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MetaboMiner--semi-automated identification of metabolites from 2D NMR spectra of complex biofluids.

Xia J, Bjorndahl TC, Tang P, Wishart DS - BMC Bioinformatics (2008)

Bottom Line: However, the lack of dedicated software for this purpose significantly restricts the application of 2D NMR methods to most metabolomic studies.MetaboMiner is a freely available, easy-to-use, NMR-based metabolomics tool that facilitates automatic peak processing, rapid compound identification, and facile spectrum annotation from either 2D TOCSY or HSQC spectra.Using comprehensive reference libraries coupled with robust algorithms for peak matching and compound identification, the program greatly simplifies the process of metabolite identification in complex 2D NMR spectra.

View Article: PubMed Central - HTML - PubMed

Affiliation: Department of Biological Sciences, University of Alberta, Edmonton, AB, Canada. jianguox@ualberta.ca

ABSTRACT

Background: One-dimensional (1D) 1H nuclear magnetic resonance (NMR) spectroscopy is widely used in metabolomic studies involving biofluids and tissue extracts. There are several software packages that support compound identification and quantification via 1D 1H NMR by spectral fitting techniques. Because 1D 1H NMR spectra are characterized by extensive peak overlap or spectral congestion, two-dimensional (2D) NMR, with its increased spectral resolution, could potentially improve and even automate compound identification or quantification. However, the lack of dedicated software for this purpose significantly restricts the application of 2D NMR methods to most metabolomic studies.

Results: We describe a standalone graphics software tool, called MetaboMiner, which can be used to automatically or semi-automatically identify metabolites in complex biofluids from 2D NMR spectra. MetaboMiner is able to handle both 1H-1H total correlation spectroscopy (TOCSY) and 1H-13C heteronuclear single quantum correlation (HSQC) data. It identifies compounds by comparing 2D spectral patterns in the NMR spectrum of the biofluid mixture with specially constructed libraries containing reference spectra of approximately 500 pure compounds. Tests using a variety of synthetic and real spectra of compound mixtures showed that MetaboMiner is able to identify >80% of detectable metabolites from good quality NMR spectra.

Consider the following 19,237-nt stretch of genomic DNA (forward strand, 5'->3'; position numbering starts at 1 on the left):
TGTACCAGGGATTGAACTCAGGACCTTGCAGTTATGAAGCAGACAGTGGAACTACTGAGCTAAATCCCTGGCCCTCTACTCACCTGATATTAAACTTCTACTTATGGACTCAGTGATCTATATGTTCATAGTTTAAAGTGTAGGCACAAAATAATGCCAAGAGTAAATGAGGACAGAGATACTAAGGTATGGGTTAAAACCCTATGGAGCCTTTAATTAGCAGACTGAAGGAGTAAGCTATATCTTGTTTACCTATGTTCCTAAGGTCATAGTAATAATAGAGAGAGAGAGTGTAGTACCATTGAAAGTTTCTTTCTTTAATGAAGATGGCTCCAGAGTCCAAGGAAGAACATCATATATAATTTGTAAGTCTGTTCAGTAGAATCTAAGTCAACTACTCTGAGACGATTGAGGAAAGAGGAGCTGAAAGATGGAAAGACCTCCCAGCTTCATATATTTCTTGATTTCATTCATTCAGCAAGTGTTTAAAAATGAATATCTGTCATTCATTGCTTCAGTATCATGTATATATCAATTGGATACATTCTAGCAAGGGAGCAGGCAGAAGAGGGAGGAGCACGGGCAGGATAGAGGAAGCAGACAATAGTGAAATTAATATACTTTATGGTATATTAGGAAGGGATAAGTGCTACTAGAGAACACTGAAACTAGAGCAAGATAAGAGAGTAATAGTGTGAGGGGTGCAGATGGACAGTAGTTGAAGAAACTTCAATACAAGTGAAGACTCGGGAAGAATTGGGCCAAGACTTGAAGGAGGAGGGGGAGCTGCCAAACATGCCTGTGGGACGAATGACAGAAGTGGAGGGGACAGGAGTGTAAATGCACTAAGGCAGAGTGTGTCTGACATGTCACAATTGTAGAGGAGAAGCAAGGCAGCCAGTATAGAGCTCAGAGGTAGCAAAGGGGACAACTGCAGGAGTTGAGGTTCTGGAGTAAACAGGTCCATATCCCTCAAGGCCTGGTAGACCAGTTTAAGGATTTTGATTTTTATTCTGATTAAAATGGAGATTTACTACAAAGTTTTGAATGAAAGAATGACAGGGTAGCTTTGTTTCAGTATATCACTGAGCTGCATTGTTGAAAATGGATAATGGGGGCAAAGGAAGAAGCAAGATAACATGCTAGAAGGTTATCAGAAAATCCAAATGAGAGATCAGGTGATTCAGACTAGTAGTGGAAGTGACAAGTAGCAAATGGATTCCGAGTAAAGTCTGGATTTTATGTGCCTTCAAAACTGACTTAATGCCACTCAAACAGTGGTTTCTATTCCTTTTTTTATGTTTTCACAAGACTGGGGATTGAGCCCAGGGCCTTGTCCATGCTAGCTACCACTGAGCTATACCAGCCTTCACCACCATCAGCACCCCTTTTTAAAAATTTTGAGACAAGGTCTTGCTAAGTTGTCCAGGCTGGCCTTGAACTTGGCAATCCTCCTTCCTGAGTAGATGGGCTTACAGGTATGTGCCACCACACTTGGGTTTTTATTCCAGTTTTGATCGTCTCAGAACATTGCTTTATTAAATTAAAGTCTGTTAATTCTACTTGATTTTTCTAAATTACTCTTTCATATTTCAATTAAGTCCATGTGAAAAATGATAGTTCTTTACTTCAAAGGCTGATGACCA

Conclusion: MetaboMiner is a freely available, easy-to-use, NMR-based metabolomics tool that facilitates automatic peak processing, rapid compound identification, and facile spectrum annotation from either 2D TOCSY or HSQC spectra. Using comprehensive reference libraries coupled with robust algorithms for peak matching and compound identification, the program greatly simplifies the process of metabolite identification in complex 2D NMR spectra.

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Comparative performance of different search strategies. Synthetic mixture query spectra were generated by pooling the peaks of 50 randomly selected compounds from MetaboMiner's reference spectral library. Different levels of spectral noise were added to these peaks and then compounds were identified with (*) and without using the adaptive threshold method. The Figure 5A, the query peaks were deleted at random with 0%, 10%, 20%, 30%, 40% and 50% probabilities; Figure 5B, the query peaks were subject to five levels of random chemical shift variations (± 0.01, ± 0.02, ± 0.03, ± 0.04, ± 0.05 ppm for each 1H chemical shift, and ± 0.05, ± 0.10, ± 0.15, ± 0.20, ± 0.25 ppm for each 13C chemical shift). The F scores were averaged over 50 iterations. (Abbreviations: PM, percentage match method; MS, minimal signature method).
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Figure 5: Comparative performance of different search strategies. Synthetic mixture query spectra were generated by pooling the peaks of 50 randomly selected compounds from MetaboMiner's reference spectral library. Different levels of spectral noise were added to these peaks and then compounds were identified with (*) and without using the adaptive threshold method. The Figure 5A, the query peaks were deleted at random with 0%, 10%, 20%, 30%, 40% and 50% probabilities; Figure 5B, the query peaks were subject to five levels of random chemical shift variations (± 0.01, ± 0.02, ± 0.03, ± 0.04, ± 0.05 ppm for each 1H chemical shift, and ± 0.05, ± 0.10, ± 0.15, ± 0.20, ± 0.25 ppm for each 13C chemical shift). The F scores were averaged over 50 iterations. (Abbreviations: PM, percentage match method; MS, minimal signature method).